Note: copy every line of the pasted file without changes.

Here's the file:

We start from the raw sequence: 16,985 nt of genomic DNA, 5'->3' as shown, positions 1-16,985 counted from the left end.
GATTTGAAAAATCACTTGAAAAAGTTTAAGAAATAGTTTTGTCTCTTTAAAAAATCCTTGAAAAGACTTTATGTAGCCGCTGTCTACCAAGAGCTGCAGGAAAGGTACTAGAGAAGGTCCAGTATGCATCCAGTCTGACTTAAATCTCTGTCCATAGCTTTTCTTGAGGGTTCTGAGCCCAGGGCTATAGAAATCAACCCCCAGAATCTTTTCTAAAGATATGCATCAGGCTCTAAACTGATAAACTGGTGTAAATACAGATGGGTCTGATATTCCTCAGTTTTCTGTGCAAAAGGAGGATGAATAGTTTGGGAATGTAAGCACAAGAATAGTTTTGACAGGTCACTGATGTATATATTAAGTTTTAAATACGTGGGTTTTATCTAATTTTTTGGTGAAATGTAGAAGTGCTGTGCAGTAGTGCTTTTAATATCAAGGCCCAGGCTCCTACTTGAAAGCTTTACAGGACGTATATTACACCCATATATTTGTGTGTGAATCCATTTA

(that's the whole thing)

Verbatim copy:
We start from the raw sequence: 16,985 nt of genomic DNA, 5'->3' as shown, positions 1-16,985 counted from the left end.
GATTTGAAAAATCACTTGAAAAAGTTTAAGAAATAGTTTTGTCTCTTTAAAAAATCCTTGAAAAGACTTTATGTAGCCGCTGTCTACCAAGAGCTGCAGGAAAGGTACTAGAGAAGGTCCAGTATGCATCCAGTCTGACTTAAATCTCTGTCCATAGCTTTTCTTGAGGGTTCTGAGCCCAGGGCTATAGAAATCAACCCCCAGAATCTTTTCTAAAGATATGCATCAGGCTCTAAACTGATAAACTGGTGTAAATACAGATGGGTCTGATATTCCTCAGTTTTCTGTGCAAAAGGAGGATGAATAGTTTGGGAATGTAAGCACAAGAATAGTTTTGACAGGTCACTGATGTATATATTAAGTTTTAAATACGTGGGTTTTATCTAATTTTTTGGTGAAATGTAGAAGTGCTGTGCAGTAGTGCTTTTAATATCAAGGCCCAGGCTCCTACTTGAAAGCTTTACAGGACGTATATTACACCCATATATTTGTGTGTGAATCCATTTA